I went back to school to take a master’s degree in English. My focus was American literature during the 20th century. Without particular deliberation, I found myself drawn to the period when the goat was made. Coincidence, perhaps. The style of both types of works were heavily influenced by the tensions of the day. The sense of speed, of the lightest possible touch presented in a heavy way, the audacity to say this is art.
I dove deeply into the time period, and I remember my thoughts finding the goat often. Faulkner, Hemingway, Dos Passos, McCarthy (Mary, not Joe) — all wrote in a way that camouflaged their aching and back-breaking investment in their stories. Simple stories told simply and clearly, and complex stories told cleanly, and non-stories told not at all, but redefined the genre. They all were able to do this by being excellent at the craft. Words to sentences, sentences to stories. Similarly, the abstract expressionists were able to create these wild, breathless paintings only because they could faithfully reproduce what they saw. Degas said, “drawing is not what one sees, but what one can make others see,” and these artists captured something raw and lovely, preserving it, and showing others what it felt like to see what an artist saw.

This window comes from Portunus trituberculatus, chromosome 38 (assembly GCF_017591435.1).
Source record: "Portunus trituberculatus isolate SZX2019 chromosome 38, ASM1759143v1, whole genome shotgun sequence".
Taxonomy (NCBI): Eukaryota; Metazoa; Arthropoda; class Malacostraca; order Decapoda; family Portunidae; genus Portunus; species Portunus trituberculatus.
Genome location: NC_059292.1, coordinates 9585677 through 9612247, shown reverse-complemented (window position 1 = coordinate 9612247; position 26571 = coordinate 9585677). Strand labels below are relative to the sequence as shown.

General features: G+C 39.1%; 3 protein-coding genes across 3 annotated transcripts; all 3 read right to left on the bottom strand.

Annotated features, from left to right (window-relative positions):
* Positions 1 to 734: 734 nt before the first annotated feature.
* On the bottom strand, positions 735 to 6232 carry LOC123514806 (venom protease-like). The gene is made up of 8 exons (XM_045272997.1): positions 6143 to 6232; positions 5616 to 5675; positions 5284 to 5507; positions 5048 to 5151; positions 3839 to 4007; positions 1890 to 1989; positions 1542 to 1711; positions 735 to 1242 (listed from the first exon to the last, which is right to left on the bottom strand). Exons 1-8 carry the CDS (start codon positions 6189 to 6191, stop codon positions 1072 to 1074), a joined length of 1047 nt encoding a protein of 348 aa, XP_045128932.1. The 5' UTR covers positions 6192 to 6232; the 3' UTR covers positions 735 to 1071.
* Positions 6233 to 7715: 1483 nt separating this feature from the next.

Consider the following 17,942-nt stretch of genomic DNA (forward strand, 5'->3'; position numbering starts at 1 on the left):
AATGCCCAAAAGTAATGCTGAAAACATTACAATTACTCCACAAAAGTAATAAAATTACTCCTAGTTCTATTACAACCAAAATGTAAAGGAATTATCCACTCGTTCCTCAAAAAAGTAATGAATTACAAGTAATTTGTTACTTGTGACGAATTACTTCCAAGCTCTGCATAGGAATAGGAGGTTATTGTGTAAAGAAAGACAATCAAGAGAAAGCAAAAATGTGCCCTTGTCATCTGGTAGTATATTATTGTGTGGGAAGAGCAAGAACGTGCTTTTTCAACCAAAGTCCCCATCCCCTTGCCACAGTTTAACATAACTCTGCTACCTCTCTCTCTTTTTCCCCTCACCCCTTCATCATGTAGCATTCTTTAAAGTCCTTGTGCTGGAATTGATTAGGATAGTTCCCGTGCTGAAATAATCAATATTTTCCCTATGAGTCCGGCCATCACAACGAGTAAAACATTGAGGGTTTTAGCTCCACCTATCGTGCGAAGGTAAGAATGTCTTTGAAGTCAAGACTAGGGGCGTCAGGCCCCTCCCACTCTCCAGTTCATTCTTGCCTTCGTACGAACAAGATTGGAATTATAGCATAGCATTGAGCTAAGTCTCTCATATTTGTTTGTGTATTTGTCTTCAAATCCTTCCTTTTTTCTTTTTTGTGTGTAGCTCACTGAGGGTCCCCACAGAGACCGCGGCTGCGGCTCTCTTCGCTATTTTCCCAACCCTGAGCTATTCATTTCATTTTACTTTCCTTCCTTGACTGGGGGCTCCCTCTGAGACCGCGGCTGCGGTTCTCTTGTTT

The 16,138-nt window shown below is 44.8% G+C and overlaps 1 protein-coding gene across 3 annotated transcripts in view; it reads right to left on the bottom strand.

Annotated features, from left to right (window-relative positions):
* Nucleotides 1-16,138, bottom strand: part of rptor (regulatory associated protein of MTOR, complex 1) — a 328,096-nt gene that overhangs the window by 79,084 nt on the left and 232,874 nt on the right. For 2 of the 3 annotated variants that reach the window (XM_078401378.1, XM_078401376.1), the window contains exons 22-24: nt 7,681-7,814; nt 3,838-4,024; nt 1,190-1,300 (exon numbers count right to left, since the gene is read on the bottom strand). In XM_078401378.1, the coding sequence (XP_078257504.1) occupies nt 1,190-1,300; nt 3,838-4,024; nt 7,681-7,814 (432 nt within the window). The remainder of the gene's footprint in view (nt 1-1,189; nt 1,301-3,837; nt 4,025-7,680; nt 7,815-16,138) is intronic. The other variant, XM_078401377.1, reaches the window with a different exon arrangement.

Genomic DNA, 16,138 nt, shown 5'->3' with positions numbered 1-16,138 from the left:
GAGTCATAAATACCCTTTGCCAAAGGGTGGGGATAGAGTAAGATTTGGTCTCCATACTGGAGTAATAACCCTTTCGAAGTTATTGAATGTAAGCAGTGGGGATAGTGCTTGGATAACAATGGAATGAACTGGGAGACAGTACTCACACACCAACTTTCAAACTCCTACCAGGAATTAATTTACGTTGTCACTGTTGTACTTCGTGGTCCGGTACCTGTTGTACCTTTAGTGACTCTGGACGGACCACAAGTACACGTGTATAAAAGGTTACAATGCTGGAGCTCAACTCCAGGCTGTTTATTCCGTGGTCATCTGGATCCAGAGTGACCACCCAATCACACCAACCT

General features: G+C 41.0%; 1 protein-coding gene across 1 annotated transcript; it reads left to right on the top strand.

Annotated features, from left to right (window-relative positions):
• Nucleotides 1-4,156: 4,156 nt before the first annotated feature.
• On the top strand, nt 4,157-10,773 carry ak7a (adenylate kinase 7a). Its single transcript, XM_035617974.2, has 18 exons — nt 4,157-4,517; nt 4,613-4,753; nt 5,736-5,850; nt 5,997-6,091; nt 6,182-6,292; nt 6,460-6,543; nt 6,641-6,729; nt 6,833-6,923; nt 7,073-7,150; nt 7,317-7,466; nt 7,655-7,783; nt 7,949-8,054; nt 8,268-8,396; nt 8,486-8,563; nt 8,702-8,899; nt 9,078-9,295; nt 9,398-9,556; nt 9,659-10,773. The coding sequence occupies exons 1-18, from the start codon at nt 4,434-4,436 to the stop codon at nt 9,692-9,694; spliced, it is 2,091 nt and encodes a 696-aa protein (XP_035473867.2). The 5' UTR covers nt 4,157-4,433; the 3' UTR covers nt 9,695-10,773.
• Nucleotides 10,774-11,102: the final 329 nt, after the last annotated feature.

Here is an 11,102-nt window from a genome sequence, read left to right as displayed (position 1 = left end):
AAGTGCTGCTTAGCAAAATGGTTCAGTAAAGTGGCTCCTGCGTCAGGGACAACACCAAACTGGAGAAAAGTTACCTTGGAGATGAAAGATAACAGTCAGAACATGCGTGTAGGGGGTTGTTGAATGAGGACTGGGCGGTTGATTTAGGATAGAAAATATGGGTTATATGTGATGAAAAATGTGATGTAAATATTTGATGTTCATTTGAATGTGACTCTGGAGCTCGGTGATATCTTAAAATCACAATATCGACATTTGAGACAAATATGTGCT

At the time I was thinking about my thesis and teaching freshmen how to write college papers, the internet was blooming. Wikipedia was being enthusiastically cited by professors and teachers the country over as a source not to cite, Internet Explorer was the most popular browser (and Netscape Navigator was going rapidly and quietly into that dark night), and Google was ebulliently becoming the search tool of choice. Google Images had been around for some time by now, thanks to JLo, and using the internet was much more natural for students than it had been even five years before. In between searching out criticism and research on my intended thesis subjects, I had at my fingertips an avenue to the goat. I began looking.
The guiding philosophy of the web may as well be “try again.” Good ideas don’t die, they just evolve, and nowhere do you see that happening faster than on the internet. There is perhaps a delicate line we could draw between how art and the history of art itself mirrors these radical shifts and the evolutionary nature of the internet, but further thought there is disrupted by the gnawing need to find. The goat; where is it? It must be out there. It must.
Except, it isn’t.